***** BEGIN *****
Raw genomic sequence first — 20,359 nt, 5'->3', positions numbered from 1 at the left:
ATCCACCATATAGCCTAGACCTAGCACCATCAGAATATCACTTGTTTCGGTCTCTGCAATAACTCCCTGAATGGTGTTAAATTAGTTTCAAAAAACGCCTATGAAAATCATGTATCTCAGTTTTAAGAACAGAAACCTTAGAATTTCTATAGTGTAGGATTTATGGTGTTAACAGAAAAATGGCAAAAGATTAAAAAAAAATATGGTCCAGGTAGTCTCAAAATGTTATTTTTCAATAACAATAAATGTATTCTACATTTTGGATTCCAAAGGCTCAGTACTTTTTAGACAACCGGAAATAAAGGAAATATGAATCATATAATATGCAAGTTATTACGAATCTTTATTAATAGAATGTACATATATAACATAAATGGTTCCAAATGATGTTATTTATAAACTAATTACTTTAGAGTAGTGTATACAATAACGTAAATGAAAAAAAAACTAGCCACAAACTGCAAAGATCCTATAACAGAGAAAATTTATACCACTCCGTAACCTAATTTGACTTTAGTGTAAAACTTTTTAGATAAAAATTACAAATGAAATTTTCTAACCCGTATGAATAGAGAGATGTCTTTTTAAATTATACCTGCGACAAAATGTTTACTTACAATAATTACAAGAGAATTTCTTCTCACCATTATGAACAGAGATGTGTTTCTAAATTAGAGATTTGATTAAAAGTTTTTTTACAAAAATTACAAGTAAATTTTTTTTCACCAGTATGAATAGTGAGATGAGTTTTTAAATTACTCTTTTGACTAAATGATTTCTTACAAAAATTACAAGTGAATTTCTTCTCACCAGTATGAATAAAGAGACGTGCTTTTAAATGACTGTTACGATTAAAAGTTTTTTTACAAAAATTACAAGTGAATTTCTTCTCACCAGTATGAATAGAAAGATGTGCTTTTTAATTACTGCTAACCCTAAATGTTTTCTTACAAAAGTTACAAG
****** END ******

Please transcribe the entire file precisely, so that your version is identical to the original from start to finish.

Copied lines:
Raw genomic sequence first — 20,359 nt, 5'->3', positions numbered from 1 at the left:
ATCCACCATATAGCCTAGACCTAGCACCATCAGAATATCACTTGTTTCGGTCTCTGCAATAACTCCCTGAATGGTGTTAAATTAGTTTCAAAAAACGCCTATGAAAATCATGTATCTCAGTTTTAAGAACAGAAACCTTAGAATTTCTATAGTGTAGGATTTATGGTGTTAACAGAAAAATGGCAAAAGATTAAAAAAAAATATGGTCCAGGTAGTCTCAAAATGTTATTTTTCAATAACAATAAATGTATTCTACATTTTGGATTCCAAAGGCTCAGTACTTTTTAGACAACCGGAAATAAAGGAAATATGAATCATATAATATGCAAGTTATTACGAATCTTTATTAATAGAATGTACATATATAACATAAATGGTTCCAAATGATGTTATTTATAAACTAATTACTTTAGAGTAGTGTATACAATAACGTAAATGAAAAAAAAACTAGCCACAAACTGCAAAGATCCTATAACAGAGAAAATTTATACCACTCCGTAACCTAATTTGACTTTAGTGTAAAACTTTTTAGATAAAAATTACAAATGAAATTTTCTAACCCGTATGAATAGAGAGATGTCTTTTTAAATTATACCTGCGACAAAATGTTTACTTACAATAATTACAAGAGAATTTCTTCTCACCATTATGAACAGAGATGTGTTTCTAAATTAGAGATTTGATTAAAAGTTTTTTTACAAAAATTACAAGTAAATTTTTTTTCACCAGTATGAATAGTGAGATGAGTTTTTAAATTACTCTTTTGACTAAATGATTTCTTACAAAAATTACAAGTGAATTTCTTCTCACCAGTATGAATAAAGAGACGTGCTTTTAAATGACTGTTACGATTAAAAGTTTTTTTACAAAAATTACAAGTGAATTTCTTCTCACCAGTATGAATAGAAAGATGTGCTTTTTAATTACTGCTAACCCTAAATGTTTTCTTACAAAAGTTACAAG